NotesThese data include "exceptional events", such as high winds, fires, construction, fireworks, etc. [[br]] [[br]] Product of the total population of the county (estimate) and the number of days over the daily National Ambient Air Quality Standard for ozone.
Data SourceU.S. Environmental Protection Agency, Air Quality System (AQS)
Data Interpretation IssuesData on ozone levels are only available where air monitors exist. These monitors do not cover the entire state. The monitors may not measure ozone levels year-round, as the national standard is to measure mostly during summer months. These data include "exceptional events" such as high winds, fires, construction, fireworks, etc. These values represent days when at least one air monitoring station showed a reading over the National Ambient Air Quality Standard (NAAQS) within a county. Each county that had data was used to calculate the percentage of Utah counties that had at least one day where ozone was above the NAAQS. This report uses the 2015 primary and secondary NAAQS of 0.070 parts per million (ppm). For more information on the ozone NAAQS, please visit the [https://www.epa.gov/criteria-air-pollutants/naaqs-table EPA NAAQS Table] and the [https://www.epa.gov/ozone-pollution/table-historical-ozone-national-ambient-air-quality-standards-naaqs Table of Historical Ozone NAAQS] Data for this report represent ambient air (outside air quality). The relationship between ambient concentrations and personal exposure can vary significantly depending upon the pollutant, activity patterns, and micro-environments. Data for this report came from the EPA and therefore may differ slightly from data from other sources.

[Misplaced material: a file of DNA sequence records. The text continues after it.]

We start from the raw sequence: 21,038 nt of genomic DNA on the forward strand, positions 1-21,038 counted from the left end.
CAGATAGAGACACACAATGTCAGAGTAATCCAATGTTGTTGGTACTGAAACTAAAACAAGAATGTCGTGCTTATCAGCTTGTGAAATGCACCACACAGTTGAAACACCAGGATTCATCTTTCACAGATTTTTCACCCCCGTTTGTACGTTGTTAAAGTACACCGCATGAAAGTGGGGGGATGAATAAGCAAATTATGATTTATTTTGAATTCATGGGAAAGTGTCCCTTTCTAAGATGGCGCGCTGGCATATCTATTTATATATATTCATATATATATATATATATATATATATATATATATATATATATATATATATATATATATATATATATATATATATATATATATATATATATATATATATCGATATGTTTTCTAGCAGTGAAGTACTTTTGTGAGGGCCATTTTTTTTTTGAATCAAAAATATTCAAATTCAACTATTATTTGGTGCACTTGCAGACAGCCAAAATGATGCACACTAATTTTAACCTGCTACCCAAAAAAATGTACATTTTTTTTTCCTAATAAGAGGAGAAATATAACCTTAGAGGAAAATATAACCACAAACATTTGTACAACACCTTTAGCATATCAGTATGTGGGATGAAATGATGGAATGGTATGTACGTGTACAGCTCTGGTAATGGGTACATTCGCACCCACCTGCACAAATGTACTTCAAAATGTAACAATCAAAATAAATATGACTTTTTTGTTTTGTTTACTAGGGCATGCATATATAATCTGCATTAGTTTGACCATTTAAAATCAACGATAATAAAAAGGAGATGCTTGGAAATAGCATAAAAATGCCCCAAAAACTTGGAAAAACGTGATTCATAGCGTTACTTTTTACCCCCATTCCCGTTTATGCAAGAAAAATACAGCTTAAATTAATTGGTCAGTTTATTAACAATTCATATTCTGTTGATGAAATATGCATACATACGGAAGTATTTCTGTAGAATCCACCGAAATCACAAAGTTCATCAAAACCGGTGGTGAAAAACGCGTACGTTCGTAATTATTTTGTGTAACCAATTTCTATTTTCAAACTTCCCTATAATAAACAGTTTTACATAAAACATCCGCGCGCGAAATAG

DefinitionThe United States Environmental Protection Agency (EPA) ozone standard states that the 8-hour average ozone level should not exceed 0.070 ppm. These standard levels are often referred to as the National Ambient Air Quality Standards (NAAQS). This level is considered protective for most people and within the normal defensive capacities of the human respiratory system.^1-3^[[br]] [[br]] ---- 1. McDonnell, et al. (1997) Prediction of ozone-induced FEV1 changes: Effects of concentration, duration and ventilation. American Journal of Respiratory and Critical Care Medicine. Vol 156, 715-722.[[br]] 2. Mudway, et.al. (2001) Differences in basal airway antioxidant concentrations are not predictive of individual responsiveness to ozone: A comparison of healthy and mild asthmatic subjects. Free Radical Biology and Medicine, Vol 31, No. 8. 962-974.[[br]] 3. Mudway, I and Kelly, F. J. (2004) An investigation of inhaled ozone dose and the magnitude of airway inflammation in healthy adults. American Journal of Respiratory and Critical Care Medicine, Vol 169, 1089-1095.